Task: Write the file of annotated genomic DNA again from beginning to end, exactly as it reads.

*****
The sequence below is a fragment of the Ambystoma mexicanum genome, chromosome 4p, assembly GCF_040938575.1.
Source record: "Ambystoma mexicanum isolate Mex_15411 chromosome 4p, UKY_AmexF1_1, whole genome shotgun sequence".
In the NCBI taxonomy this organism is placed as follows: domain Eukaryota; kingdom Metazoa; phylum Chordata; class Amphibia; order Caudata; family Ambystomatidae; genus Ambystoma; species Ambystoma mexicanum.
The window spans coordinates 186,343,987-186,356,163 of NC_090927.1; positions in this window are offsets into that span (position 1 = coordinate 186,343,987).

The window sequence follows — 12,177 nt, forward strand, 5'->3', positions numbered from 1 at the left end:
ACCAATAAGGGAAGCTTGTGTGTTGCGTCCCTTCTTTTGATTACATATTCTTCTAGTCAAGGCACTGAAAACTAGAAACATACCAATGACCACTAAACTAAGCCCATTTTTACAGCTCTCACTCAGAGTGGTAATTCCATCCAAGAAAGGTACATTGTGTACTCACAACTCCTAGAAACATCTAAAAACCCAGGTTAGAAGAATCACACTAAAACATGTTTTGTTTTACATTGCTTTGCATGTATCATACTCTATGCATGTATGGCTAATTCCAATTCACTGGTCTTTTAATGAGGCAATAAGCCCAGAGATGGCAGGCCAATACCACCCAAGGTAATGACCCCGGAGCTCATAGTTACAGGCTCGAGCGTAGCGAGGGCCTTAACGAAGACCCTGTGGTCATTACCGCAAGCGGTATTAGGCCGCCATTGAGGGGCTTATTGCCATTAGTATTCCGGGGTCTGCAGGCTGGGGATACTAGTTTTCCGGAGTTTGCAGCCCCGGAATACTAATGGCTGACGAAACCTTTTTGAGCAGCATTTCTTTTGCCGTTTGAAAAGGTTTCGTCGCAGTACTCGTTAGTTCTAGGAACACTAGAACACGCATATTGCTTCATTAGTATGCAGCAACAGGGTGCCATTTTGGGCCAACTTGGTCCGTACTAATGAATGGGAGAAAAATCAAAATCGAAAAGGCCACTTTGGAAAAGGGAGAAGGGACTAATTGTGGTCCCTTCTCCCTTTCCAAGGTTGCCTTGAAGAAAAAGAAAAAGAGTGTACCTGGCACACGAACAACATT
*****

The sequence below is a fragment of the Ambystoma mexicanum genome, chromosome 4p, assembly GCF_040938575.1.
Source record: "Ambystoma mexicanum isolate Mex_15411 chromosome 4p, UKY_AmexF1_1, whole genome shotgun sequence".
In the NCBI taxonomy this organism is placed as follows: domain Eukaryota; kingdom Metazoa; phylum Chordata; class Amphibia; order Caudata; family Ambystomatidae; genus Ambystoma; species Ambystoma mexicanum.
The window spans coordinates 186,343,987-186,356,163 of NC_090927.1; positions in this window are offsets into that span (position 1 = coordinate 186,343,987).

The window sequence follows — 12,177 nt, forward strand, 5'->3', positions numbered from 1 at the left end:
ACCAATAAGGGAAGCTTGTGTGTTGCGTCCCTTCTTTTGATTACATATTCTTCTAGTCAAGGCACTGAAAACTAGAAACATACCAATGACCACTAAACTAAGCCCATTTTTACAGCTCTCACTCAGAGTGGTAATTCCATCCAAGAAAGGTACATTGTGTACTCACAACTCCTAGAAACATCTAAAAACCCAGGTTAGAAGAATCACACTAAAACATGTTTTGTTTTACATTGCTTTGCATGTATCATACTCTATGCATGTATGGCTAATTCCAATTCACTGGTCTTTTAATGAGGCAATAAGCCCAGAGATGGCAGGCCAATACCACCCAAGGTAATGACCCCGGAGCTCATAGTTACAGGCTCGAGCGTAGCGAGGGCCTTAACGAAGACCCTGTGGTCATTACCGCAAGCGGTATTAGGCCGCCATTGAGGGGCTTATTGCCATTAGTATTCCGGGGTCTGCAGGCTGGGGATACTAGTTTTCCGGAGTTTGCAGCCCCGGAATACTAATGGCTGACGAAACCTTTTTGAGCAGCATTTCTTTTGCCGTTTGAAAAGGTTTCGTCGCAGTACTCGTTAGTTCTAGGAACACTAGAACACGCATATTGCTTCATTAGTATGCAGCAACAGGGTGCCATTTTGGGCCAACTTGGTCCGTACTAATGAATGGGAGAAAAATCAAAATCGAAAAGGCCACTTTGGAAAAGGGAGAAGGGACTAATTGTGGTCCCTTCTCCCTTTCCAAGGTTGCCTTGAAGAAAAAGAAAAAGAGTGTACCTGGCACACGAACAACATT